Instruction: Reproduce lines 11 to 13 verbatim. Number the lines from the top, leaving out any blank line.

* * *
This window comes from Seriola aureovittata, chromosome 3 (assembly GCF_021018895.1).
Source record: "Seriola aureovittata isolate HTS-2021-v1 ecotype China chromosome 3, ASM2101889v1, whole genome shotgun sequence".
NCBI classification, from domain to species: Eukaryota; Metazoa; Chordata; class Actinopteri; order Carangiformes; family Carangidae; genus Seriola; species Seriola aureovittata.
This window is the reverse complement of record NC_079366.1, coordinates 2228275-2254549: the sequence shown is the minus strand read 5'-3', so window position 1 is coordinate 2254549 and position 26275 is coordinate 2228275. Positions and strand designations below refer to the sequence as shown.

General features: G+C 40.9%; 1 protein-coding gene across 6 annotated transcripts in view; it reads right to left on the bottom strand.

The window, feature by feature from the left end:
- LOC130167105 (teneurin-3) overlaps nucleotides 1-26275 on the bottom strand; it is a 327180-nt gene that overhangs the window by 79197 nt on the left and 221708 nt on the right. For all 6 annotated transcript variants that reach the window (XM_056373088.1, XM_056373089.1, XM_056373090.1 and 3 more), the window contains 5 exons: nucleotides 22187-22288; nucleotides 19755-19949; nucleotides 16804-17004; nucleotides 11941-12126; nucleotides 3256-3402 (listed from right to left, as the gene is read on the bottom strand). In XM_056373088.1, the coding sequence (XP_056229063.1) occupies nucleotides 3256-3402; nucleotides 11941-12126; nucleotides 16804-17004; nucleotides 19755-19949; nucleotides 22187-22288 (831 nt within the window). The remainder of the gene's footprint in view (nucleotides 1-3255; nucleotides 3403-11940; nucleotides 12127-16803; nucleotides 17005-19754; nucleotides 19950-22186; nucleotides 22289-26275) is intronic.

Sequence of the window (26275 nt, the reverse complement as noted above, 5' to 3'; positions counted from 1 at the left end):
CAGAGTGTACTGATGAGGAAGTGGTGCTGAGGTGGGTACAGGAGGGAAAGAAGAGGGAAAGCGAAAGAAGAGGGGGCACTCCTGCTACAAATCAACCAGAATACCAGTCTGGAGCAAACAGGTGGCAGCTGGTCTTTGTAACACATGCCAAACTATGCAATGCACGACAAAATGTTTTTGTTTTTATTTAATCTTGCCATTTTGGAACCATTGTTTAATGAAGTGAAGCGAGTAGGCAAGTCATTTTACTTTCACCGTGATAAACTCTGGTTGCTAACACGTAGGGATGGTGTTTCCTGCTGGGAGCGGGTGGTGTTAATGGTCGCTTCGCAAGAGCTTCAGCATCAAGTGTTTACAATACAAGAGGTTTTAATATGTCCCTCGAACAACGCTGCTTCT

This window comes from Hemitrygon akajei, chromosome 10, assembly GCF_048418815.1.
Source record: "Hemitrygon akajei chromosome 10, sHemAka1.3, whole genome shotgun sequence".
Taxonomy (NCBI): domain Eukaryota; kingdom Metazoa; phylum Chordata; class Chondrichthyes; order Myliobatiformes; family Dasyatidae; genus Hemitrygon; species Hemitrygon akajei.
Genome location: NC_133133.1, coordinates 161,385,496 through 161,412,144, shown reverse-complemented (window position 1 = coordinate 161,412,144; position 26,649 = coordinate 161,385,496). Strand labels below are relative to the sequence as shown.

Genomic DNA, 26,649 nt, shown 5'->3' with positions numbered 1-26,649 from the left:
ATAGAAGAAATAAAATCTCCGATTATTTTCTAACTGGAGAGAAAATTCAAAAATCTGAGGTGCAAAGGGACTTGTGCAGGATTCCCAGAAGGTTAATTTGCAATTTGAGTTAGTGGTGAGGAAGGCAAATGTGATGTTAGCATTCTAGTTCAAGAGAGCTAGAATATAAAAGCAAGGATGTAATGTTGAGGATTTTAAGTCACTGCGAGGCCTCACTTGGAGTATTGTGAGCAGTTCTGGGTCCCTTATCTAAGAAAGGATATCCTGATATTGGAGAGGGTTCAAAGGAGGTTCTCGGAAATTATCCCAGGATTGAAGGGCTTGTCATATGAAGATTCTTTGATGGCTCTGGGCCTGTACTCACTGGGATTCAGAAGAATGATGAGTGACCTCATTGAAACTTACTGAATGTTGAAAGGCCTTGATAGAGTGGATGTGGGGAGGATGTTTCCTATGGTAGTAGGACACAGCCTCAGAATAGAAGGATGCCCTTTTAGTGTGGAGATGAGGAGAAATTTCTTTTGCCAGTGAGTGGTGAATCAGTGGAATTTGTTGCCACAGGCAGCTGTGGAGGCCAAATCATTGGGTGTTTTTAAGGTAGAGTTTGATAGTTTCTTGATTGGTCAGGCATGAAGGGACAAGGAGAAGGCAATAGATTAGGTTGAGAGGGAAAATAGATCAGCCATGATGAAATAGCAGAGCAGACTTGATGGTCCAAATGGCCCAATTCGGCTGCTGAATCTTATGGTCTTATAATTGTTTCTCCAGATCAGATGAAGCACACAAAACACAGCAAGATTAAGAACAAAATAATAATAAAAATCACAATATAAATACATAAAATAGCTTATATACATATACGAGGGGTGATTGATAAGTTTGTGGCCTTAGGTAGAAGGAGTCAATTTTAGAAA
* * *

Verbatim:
Source record: "Hemitrygon akajei chromosome 10, sHemAka1.3, whole genome shotgun sequence".
Taxonomy (NCBI): domain Eukaryota; kingdom Metazoa; phylum Chordata; class Chondrichthyes; order Myliobatiformes; family Dasyatidae; genus Hemitrygon; species Hemitrygon akajei.
Genome location: NC_133133.1, coordinates 161,385,496 through 161,412,144, shown reverse-complemented (window position 1 = coordinate 161,412,144; position 26,649 = coordinate 161,385,496). Strand labels below are relative to the sequence as shown.